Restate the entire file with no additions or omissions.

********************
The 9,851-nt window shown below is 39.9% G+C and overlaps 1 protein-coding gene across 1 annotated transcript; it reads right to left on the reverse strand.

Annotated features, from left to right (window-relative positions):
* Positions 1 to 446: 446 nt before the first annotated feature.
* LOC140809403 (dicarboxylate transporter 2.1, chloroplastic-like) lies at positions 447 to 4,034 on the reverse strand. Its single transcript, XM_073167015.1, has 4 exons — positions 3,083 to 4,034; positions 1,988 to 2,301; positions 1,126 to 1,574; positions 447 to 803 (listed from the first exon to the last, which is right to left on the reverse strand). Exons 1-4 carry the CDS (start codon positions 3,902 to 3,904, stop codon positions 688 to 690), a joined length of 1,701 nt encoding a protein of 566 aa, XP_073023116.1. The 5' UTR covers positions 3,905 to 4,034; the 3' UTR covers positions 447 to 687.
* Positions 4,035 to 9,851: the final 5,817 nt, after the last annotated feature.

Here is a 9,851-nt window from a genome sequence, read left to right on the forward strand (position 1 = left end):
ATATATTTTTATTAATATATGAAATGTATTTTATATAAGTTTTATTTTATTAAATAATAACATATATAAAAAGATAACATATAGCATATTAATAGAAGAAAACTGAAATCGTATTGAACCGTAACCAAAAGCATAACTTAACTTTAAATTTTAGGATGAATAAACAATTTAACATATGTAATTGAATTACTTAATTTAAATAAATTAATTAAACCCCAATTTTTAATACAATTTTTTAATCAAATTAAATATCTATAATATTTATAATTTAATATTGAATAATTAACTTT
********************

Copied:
The 9,851-nt window shown below is 39.9% G+C and overlaps 1 protein-coding gene across 1 annotated transcript; it reads right to left on the reverse strand.

Annotated features, from left to right (window-relative positions):
* Positions 1 to 446: 446 nt before the first annotated feature.
* LOC140809403 (dicarboxylate transporter 2.1, chloroplastic-like) lies at positions 447 to 4,034 on the reverse strand. Its single transcript, XM_073167015.1, has 4 exons — positions 3,083 to 4,034; positions 1,988 to 2,301; positions 1,126 to 1,574; positions 447 to 803 (listed from the first exon to the last, which is right to left on the reverse strand). Exons 1-4 carry the CDS (start codon positions 3,902 to 3,904, stop codon positions 688 to 690), a joined length of 1,701 nt encoding a protein of 566 aa, XP_073023116.1. The 5' UTR covers positions 3,905 to 4,034; the 3' UTR covers positions 447 to 687.
* Positions 4,035 to 9,851: the final 5,817 nt, after the last annotated feature.

Here is a 9,851-nt window from a genome sequence, read left to right on the forward strand (position 1 = left end):
ATATATTTTTATTAATATATGAAATGTATTTTATATAAGTTTTATTTTATTAAATAATAACATATATAAAAAGATAACATATAGCATATTAATAGAAGAAAACTGAAATCGTATTGAACCGTAACCAAAAGCATAACTTAACTTTAAATTTTAGGATGAATAAACAATTTAACATATGTAATTGAATTACTTAATTTAAATAAATTAATTAAACCCCAATTTTTAATACAATTTTTTAATCAAATTAAATATCTATAATATTTATAATTTAATATTGAATAATTAACTTT